Her Ph.D. in Quantitative Behavioral Ecology at Northern Arizona University concerned "nest-site selection in pinyon jays, which Doug said should be called 'Why birds build nests where they do, and who cares anyway?'" Gabaldon cared. Her hypothesis for why pinyon jays prefer to build their nests near roads -- that the drainage ditches result in a higher concentration of insects to feed their chicks -- could only be proven by establishing what those chicks ate. So, sure enough, she actually performed "gullet studies, flushing out the gullets of the nestlings, which is not as horrible as it sounds; you just pick one up, and you take a little syringe of water, and you squirt it down their throats and they go ack! and you get back the water and everything that was in their gullets."
I ask her if, all the while she was engaged in this weird science, she was secretly dreaming of Scotsmen. "No, that was totally an accident," she says. "I enjoyed science, and I was good at it, it's just that I wanted to write books. But I had no idea what sort of book to write, or how to begin." Though she had written scripts for Disney comic books, she lacked confidence where novels were concerned.
She finally decided she would "write something for practice. I thought, 'I'm never gonna show it to anyone, so it doesn't matter if it's good or not, it's just for me to learn on. What's the easiest kind of book for me to write for practice?' Well, one thing I have is the university library, and I was a research professor; I did know how to look things up. So I said I think maybe a historical novel would be the right thing, because a historical novel has no genre constraints as such -- it can be a political thriller, a historical crime story, a historical romance."
The muse finally touched Gabaldon through the television. "I began casting around looking for a time and a place to set this book," she says, "and while doing this, I happened to see a Dr. Who rerun on public television, and it was one of the really old ones with Patrick Troughton, in which he had picked up an earthling companion, a young Scotsman, a 17-, 18-year-old kid who appeared in his kilt. So I was sitting in church the next day, still thinking about this, and I thought, 'You want to write a book. It doesn't matter where you set it. The important thing is to pick a place and get started.' So I said, 'Fine, Scotland, 18th century.' So I went out, after Mass, dug a piece of paper out from under the front seat of my car, and that's where I began to write . . . with no plot, no characters, just a time and a place and this vague image of a Scotsman in kilts."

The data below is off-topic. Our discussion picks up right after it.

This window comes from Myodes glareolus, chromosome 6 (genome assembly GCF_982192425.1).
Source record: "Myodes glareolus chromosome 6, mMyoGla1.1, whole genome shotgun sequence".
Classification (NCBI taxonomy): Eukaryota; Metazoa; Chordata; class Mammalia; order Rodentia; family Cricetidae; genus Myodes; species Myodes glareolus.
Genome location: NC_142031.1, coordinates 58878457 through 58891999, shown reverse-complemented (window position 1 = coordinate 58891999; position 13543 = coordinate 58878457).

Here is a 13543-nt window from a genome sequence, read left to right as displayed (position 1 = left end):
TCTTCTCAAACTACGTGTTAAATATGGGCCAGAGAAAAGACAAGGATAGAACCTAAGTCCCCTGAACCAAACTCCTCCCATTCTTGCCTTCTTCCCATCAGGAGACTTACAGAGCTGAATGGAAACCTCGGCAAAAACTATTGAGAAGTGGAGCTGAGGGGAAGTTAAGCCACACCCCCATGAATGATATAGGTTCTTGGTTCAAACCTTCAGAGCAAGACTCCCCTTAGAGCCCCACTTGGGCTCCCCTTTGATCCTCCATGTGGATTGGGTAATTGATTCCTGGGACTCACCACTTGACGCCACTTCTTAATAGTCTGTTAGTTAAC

The result was 1991's Outlander, in which a WWII-era English nurse somehow goes back in time, inadvertently, to 18th-century Scotland. There she gets caught up in the Jacobite rebellions and also finds love. Gabaldon shared a passage of this "practice" work, describing pregnancy, with online acquaintances on a writer's forum, who liked it, asked for more, and eventually put her in touch with an agent. Her cult of fans has been clamoring for more ever since. She's close to completing the fifth novel in the series, called The Fiery Cross, and is also at work on her first attempt at a contemporary mystery.
I ask Gabaldon if she has any trouble reconciling her scientific background with the fanciful, metaphysical interests she displays in her yarns. "Not at all," she says. "No, I've always wondered at people who do. It seems rather limiting to the notion of God. Science has its very well-mapped territory, and it has excellent tools for certain kinds of questions, but other kinds of questions simply can't be answered in a scientific context. . . . I'm a practicing Roman Catholic; it comes with the territory . . . Catholicism is a religion which is predicated on the notion of mystery."
I've kept her talking too long; half of her turkey sandwich is still sitting on her plate. She asks for a box to take it home. I don't need one. Stories of bird-purgings notwithstanding, my plate is clean.